If some trick of fate–some impulse in that record store (or some other) thirty years ago had caused me to pick up Blood on the Tracks instead (I doubt the others would have been available in any record store I was likely to visit back then–I’m pretty surprised Loaded was) and I had put off picking up Loaded on CD until a couple of years ago because every time I was in a mood to try it, it wasn’t available (or was available in the far less than pristine, though definitely cheap, vinyl copy of Tracks I did pick up five or six years ago but then played only once because, well, it was cheap and used and I got what I paid for) and every time it was available I wasn’t in the mood for more Dylan–well then, there’s a real good chance (though by no means a certainty) that I would rate Blood On the Tracks higher now.

Simply because I knew it better.

I mean, I’ve heard it enough these last couple of years to know it’s a great album. Maybe no Highway 61 Revisited (not much is) but darn close.

And generally speaking, that’s what value comes down to–our very particular experience.

In a perfect world, I’d live long enough, have time enough, to let all these other albums I know less well than Loaded acquire the same sort of weight through repetition. In a perfect world, there would be enough time to know these four albums–and a few thousand others–well enough to know how they really stacked up against each other.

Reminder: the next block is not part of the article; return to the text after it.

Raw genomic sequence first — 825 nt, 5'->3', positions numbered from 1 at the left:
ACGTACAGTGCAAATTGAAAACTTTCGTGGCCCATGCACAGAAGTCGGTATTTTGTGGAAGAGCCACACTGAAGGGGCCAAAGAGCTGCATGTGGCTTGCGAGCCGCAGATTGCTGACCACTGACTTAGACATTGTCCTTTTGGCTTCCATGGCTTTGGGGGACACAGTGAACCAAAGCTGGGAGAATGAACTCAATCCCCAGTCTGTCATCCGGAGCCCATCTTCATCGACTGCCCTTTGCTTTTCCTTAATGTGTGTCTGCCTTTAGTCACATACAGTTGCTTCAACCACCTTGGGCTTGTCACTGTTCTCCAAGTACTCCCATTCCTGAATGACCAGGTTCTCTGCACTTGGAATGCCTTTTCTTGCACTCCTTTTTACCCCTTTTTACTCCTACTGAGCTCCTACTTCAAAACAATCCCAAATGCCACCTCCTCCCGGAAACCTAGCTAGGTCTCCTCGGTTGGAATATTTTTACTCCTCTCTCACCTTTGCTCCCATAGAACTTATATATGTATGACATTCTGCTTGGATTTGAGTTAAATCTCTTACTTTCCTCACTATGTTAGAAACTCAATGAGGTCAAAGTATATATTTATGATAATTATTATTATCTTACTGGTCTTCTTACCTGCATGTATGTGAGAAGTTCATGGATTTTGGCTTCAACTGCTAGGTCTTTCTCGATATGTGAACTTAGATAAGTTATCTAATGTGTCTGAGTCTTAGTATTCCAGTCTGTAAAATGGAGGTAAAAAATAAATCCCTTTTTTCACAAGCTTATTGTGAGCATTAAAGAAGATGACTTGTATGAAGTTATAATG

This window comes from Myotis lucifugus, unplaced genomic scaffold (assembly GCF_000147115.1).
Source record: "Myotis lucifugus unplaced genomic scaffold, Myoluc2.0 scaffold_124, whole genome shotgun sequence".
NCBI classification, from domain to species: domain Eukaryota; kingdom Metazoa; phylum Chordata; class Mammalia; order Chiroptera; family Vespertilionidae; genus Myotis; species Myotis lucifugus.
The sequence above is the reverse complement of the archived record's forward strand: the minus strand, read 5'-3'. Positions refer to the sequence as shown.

In a perfect world, I might know for certain whether or not the presence of “Who Loves the Sun?” (answer: “not everyone” of course) on the first album I listened to on a particular night led me not-so-coincidentally to an album which contained among other items (like “The Lord Is In This Place, How Dreadful Is This Place?” and “Nottamun Town,” the sound of the latter being way scarier than the title of the former), a song called “Tale In Hard Time” which begins with the line “Take the sun from my heart, let me learn to despise.” And that listening to a couple of albums filled (along with some good old rock and roll) with those and many other, rather similar sentiments, might lead me to an album which I know just well enough to know contains a song called “Shelter From the Storm.”

Yes, in a perfect world, I’d certainly have the kind of time on my hands required to figure all that out.

Then again–if the world was perfect–I probably wouldn’t need lists that ranked things or notions that linked things and neither would you (assuming you are, like me, the unenviable kind that has ever needed them at all).

These thoughts aren’t exactly new even with me–and they aren’t even close to new with lots of others.